Is it time to farewell Alfredson’s eccentric foot drop? Being invited to contribute to our website resources by writing a blog for the company was a great opportunity. It has caused me to review both the current robust debates/discussions regarding podiatry practice and the many areas of research currently being undertaken in our field to look for a relevant and interesting topic about where new ground is being broken.

I am particularly interested in the current trials and research regarding the treatment of tendinopathy. And so delving into this blog has been a great way for me to get up to date on recent results regarding its treatment, and findings that I believe will have long term impact on how we treat this condition as part of our podiatry practice.

Tendinopathy is a broad term encompassing painful conditions occurring in and around tendons in response to overuse[1]. It’s a widely experienced condition that affects old and young, active and inactive, and treatment changes are afoot (sorry, pun intended).

As experienced podiatrists would be aware, for many years the standard protocol for managing chronic non-insertional Achilles tendinopathy has been the Alfredson’s eccentric heel drop exercise program. (An eccentric contraction is the motion of an active muscle while it is lengthening under load).

Curwin, Curwin and Stanish in 1984 stressed the importance of eccentric training as a part of the rehabilitation of tendon injuries. They demonstrated in their study the success of a simple six-week program of progressive tendon load.

Alfredson et al., adapted the research from Curwin et al., and his training program for painful mid-portion Achilles tendinopathy has been used as the gold standard ever since. The now 12-week program is effective when other conventional treatments such as rest, activity modification, nonsteroidal anti-inflammatory drugs (NSAIDs), orthoses and shoe adjustments have failed[i]. The current Alfredson program has research backing an up to 90% success rate[ii].

There have been a couple of issues identified in relation to the Alfredson eccentric foot drop program.

Though eccentric exercises are commonly used to treat tendons all over the body, not just the Achilles tendon, the protocol is extremely painful to complete and the 12-week program provokes pain. This creates issues with patient compliance, and as such, adherence to the 12-week program is poor[iii].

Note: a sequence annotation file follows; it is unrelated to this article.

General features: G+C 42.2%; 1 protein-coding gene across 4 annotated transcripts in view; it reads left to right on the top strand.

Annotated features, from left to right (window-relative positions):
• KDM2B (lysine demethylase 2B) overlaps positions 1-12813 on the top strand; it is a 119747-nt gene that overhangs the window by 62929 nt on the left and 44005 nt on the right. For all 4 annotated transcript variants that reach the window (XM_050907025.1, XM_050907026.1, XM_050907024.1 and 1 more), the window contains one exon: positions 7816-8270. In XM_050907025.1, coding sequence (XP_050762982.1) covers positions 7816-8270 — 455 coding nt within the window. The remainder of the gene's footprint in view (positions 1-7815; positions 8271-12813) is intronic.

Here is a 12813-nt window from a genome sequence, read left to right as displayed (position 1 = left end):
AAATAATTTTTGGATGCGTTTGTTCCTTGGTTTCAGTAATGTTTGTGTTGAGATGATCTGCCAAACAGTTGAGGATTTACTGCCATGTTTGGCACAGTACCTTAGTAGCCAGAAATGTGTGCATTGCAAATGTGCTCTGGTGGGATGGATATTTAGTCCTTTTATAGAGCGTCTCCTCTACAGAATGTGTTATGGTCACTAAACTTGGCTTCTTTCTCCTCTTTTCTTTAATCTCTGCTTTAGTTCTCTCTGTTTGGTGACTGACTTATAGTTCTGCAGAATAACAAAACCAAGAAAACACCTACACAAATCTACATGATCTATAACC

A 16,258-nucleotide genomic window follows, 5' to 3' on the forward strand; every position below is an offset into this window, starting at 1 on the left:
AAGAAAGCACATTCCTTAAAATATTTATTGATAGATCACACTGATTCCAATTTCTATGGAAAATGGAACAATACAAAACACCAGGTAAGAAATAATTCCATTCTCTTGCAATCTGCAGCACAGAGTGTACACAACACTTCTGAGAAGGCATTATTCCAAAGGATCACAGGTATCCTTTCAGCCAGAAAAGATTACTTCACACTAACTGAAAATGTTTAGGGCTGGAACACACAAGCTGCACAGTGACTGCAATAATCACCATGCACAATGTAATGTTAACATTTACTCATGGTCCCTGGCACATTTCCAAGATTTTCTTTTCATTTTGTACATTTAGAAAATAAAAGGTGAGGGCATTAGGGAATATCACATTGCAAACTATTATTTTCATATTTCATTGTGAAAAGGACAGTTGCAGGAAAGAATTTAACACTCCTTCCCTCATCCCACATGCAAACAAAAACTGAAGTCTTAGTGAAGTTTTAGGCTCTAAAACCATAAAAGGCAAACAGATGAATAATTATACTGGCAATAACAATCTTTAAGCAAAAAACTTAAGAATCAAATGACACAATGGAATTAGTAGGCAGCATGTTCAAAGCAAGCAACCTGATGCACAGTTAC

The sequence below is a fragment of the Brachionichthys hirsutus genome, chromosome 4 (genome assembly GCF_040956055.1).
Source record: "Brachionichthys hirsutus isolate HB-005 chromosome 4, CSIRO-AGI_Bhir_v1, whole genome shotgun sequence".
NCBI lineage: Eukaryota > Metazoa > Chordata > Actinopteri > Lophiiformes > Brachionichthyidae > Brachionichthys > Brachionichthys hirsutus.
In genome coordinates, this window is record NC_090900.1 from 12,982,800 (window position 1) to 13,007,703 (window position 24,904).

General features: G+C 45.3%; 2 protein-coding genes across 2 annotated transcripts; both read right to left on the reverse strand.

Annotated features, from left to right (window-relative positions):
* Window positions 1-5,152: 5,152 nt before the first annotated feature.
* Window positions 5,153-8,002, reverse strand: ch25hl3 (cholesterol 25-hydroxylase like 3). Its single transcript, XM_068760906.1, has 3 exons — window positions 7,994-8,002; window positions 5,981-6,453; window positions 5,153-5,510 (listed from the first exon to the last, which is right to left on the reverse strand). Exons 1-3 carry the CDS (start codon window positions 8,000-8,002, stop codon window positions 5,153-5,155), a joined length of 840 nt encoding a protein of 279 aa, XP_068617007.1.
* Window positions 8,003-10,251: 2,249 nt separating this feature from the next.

Most of the research studies that have documented the success of the 12-week program have been done with nonathletic older individuals[iv]. What if your patient is an athlete and used to training heavily? In this instance, the program has been shown to increase the risk of tendon pain rather than reduce it. So what do you do?

Here’s where it gets interesting. New research has been investigating isometric muscle contractions instead of eccentric exercises, and the research so far has been promising. (Isometric exercise is a type of strength training in which the joint angle and muscle length do not change during contraction).

Recent research has investigated isometric exercise in patellar tendinopathy in the short term and found that there was greater relief immediately and 45 minutes after the isometric muscle contractions. Additional research has compared eccentric and concentric exercises in lateral elbow tendinopathy and they also found the isometric group was the clear winner.

These early results bring up more questions than answers:

  • Why did the isometric group improve more?
  • Do we believe the findings?
  • Are these findings clinically important?
  • Clinically, what should we do?

At this stage, it’s a waiting game. The isometric hype has yet to be justified and more research needs to be done. In fact, there is currently a study taking place in Berlin where they are recruiting participants to examine the effectiveness of ‘Isometric vs. Eccentric Exercise in Chronic Achilles Tendinopathy’. This study was verified in 2016 and will be an interesting read for all podiatrists once published. Hopefully the results of this study will shed some light on this issue to help not only our elderly patients but also our athletic younger patient demographic.